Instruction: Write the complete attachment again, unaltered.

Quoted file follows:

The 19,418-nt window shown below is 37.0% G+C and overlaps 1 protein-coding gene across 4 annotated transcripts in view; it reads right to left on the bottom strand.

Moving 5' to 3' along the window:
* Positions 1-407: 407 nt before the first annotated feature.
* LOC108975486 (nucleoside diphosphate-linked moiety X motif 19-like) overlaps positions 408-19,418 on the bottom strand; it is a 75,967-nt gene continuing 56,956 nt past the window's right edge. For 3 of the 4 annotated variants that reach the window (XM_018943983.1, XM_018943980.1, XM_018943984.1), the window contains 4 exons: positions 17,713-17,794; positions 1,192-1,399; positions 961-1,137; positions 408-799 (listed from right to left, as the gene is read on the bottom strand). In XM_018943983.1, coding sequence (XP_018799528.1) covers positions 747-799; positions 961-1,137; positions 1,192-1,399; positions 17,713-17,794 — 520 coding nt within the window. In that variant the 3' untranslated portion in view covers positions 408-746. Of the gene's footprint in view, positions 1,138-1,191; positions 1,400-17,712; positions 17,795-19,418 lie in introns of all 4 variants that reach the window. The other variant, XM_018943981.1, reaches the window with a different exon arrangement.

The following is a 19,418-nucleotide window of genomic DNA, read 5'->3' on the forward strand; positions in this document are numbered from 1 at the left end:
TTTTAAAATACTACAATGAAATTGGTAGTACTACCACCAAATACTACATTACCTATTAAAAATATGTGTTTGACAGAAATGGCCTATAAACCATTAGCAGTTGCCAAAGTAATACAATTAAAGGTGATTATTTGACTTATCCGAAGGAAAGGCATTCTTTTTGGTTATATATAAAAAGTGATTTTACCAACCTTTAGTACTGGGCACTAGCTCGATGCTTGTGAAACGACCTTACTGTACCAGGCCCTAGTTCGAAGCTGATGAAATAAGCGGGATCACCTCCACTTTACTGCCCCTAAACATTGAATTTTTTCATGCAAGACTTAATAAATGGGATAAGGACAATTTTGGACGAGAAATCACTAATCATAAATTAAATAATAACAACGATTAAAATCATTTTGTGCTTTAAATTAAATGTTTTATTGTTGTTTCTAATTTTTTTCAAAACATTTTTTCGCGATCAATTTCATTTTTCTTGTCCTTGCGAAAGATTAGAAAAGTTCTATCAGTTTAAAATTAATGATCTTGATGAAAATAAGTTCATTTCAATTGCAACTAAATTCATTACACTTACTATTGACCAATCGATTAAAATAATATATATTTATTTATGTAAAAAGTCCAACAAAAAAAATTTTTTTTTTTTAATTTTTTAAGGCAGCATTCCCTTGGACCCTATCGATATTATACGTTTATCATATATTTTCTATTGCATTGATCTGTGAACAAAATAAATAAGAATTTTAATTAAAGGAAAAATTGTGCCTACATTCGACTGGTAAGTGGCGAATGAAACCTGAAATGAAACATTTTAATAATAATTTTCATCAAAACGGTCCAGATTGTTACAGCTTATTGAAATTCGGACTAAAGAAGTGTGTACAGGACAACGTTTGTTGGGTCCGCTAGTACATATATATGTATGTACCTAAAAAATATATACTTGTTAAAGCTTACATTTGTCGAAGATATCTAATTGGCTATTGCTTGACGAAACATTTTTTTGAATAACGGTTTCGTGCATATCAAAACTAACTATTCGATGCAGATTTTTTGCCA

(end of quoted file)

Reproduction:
The 19,418-nt window shown below is 37.0% G+C and overlaps 1 protein-coding gene across 4 annotated transcripts in view; it reads right to left on the bottom strand.

Moving 5' to 3' along the window:
* Positions 1-407: 407 nt before the first annotated feature.
* LOC108975486 (nucleoside diphosphate-linked moiety X motif 19-like) overlaps positions 408-19,418 on the bottom strand; it is a 75,967-nt gene continuing 56,956 nt past the window's right edge. For 3 of the 4 annotated variants that reach the window (XM_018943983.1, XM_018943980.1, XM_018943984.1), the window contains 4 exons: positions 17,713-17,794; positions 1,192-1,399; positions 961-1,137; positions 408-799 (listed from right to left, as the gene is read on the bottom strand). In XM_018943983.1, coding sequence (XP_018799528.1) covers positions 747-799; positions 961-1,137; positions 1,192-1,399; positions 17,713-17,794 — 520 coding nt within the window. In that variant the 3' untranslated portion in view covers positions 408-746. Of the gene's footprint in view, positions 1,138-1,191; positions 1,400-17,712; positions 17,795-19,418 lie in introns of all 4 variants that reach the window. The other variant, XM_018943981.1, reaches the window with a different exon arrangement.

The following is a 19,418-nucleotide window of genomic DNA, read 5'->3' on the forward strand; positions in this document are numbered from 1 at the left end:
TTTTAAAATACTACAATGAAATTGGTAGTACTACCACCAAATACTACATTACCTATTAAAAATATGTGTTTGACAGAAATGGCCTATAAACCATTAGCAGTTGCCAAAGTAATACAATTAAAGGTGATTATTTGACTTATCCGAAGGAAAGGCATTCTTTTTGGTTATATATAAAAAGTGATTTTACCAACCTTTAGTACTGGGCACTAGCTCGATGCTTGTGAAACGACCTTACTGTACCAGGCCCTAGTTCGAAGCTGATGAAATAAGCGGGATCACCTCCACTTTACTGCCCCTAAACATTGAATTTTTTCATGCAAGACTTAATAAATGGGATAAGGACAATTTTGGACGAGAAATCACTAATCATAAATTAAATAATAACAACGATTAAAATCATTTTGTGCTTTAAATTAAATGTTTTATTGTTGTTTCTAATTTTTTTCAAAACATTTTTTCGCGATCAATTTCATTTTTCTTGTCCTTGCGAAAGATTAGAAAAGTTCTATCAGTTTAAAATTAATGATCTTGATGAAAATAAGTTCATTTCAATTGCAACTAAATTCATTACACTTACTATTGACCAATCGATTAAAATAATATATATTTATTTATGTAAAAAGTCCAACAAAAAAAATTTTTTTTTTTTAATTTTTTAAGGCAGCATTCCCTTGGACCCTATCGATATTATACGTTTATCATATATTTTCTATTGCATTGATCTGTGAACAAAATAAATAAGAATTTTAATTAAAGGAAAAATTGTGCCTACATTCGACTGGTAAGTGGCGAATGAAACCTGAAATGAAACATTTTAATAATAATTTTCATCAAAACGGTCCAGATTGTTACAGCTTATTGAAATTCGGACTAAAGAAGTGTGTACAGGACAACGTTTGTTGGGTCCGCTAGTACATATATATGTATGTACCTAAAAAATATATACTTGTTAAAGCTTACATTTGTCGAAGATATCTAATTGGCTATTGCTTGACGAAACATTTTTTTGAATAACGGTTTCGTGCATATCAAAACTAACTATTCGATGCAGATTTTTTGCCA